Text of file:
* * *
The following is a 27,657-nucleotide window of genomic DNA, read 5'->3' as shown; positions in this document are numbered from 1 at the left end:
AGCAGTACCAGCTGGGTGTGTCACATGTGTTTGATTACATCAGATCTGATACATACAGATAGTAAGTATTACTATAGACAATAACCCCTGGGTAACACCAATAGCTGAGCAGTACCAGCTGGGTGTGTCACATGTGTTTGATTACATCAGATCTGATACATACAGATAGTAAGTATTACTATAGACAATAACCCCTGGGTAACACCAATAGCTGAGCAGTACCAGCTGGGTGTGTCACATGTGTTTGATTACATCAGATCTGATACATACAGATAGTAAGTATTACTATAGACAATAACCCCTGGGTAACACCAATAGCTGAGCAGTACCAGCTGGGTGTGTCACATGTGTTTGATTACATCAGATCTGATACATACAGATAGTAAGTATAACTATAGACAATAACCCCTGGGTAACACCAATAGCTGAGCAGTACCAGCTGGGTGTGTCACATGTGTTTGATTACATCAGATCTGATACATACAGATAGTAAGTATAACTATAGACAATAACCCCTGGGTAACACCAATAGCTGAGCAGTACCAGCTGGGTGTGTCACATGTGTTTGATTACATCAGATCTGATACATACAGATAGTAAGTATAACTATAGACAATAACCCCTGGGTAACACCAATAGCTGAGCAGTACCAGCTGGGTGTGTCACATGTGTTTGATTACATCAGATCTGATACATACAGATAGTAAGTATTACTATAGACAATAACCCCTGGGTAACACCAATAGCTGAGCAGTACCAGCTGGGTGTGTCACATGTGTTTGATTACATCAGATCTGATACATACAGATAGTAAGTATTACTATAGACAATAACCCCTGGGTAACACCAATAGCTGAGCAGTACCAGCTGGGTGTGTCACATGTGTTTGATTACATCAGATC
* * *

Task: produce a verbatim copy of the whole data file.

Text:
The following is a 27,657-nucleotide window of genomic DNA, read 5'->3' as shown; positions in this document are numbered from 1 at the left end:
AGCAGTACCAGCTGGGTGTGTCACATGTGTTTGATTACATCAGATCTGATACATACAGATAGTAAGTATTACTATAGACAATAACCCCTGGGTAACACCAATAGCTGAGCAGTACCAGCTGGGTGTGTCACATGTGTTTGATTACATCAGATCTGATACATACAGATAGTAAGTATTACTATAGACAATAACCCCTGGGTAACACCAATAGCTGAGCAGTACCAGCTGGGTGTGTCACATGTGTTTGATTACATCAGATCTGATACATACAGATAGTAAGTATTACTATAGACAATAACCCCTGGGTAACACCAATAGCTGAGCAGTACCAGCTGGGTGTGTCACATGTGTTTGATTACATCAGATCTGATACATACAGATAGTAAGTATAACTATAGACAATAACCCCTGGGTAACACCAATAGCTGAGCAGTACCAGCTGGGTGTGTCACATGTGTTTGATTACATCAGATCTGATACATACAGATAGTAAGTATAACTATAGACAATAACCCCTGGGTAACACCAATAGCTGAGCAGTACCAGCTGGGTGTGTCACATGTGTTTGATTACATCAGATCTGATACATACAGATAGTAAGTATAACTATAGACAATAACCCCTGGGTAACACCAATAGCTGAGCAGTACCAGCTGGGTGTGTCACATGTGTTTGATTACATCAGATCTGATACATACAGATAGTAAGTATTACTATAGACAATAACCCCTGGGTAACACCAATAGCTGAGCAGTACCAGCTGGGTGTGTCACATGTGTTTGATTACATCAGATCTGATACATACAGATAGTAAGTATTACTATAGACAATAACCCCTGGGTAACACCAATAGCTGAGCAGTACCAGCTGGGTGTGTCACATGTGTTTGATTACATCAGATC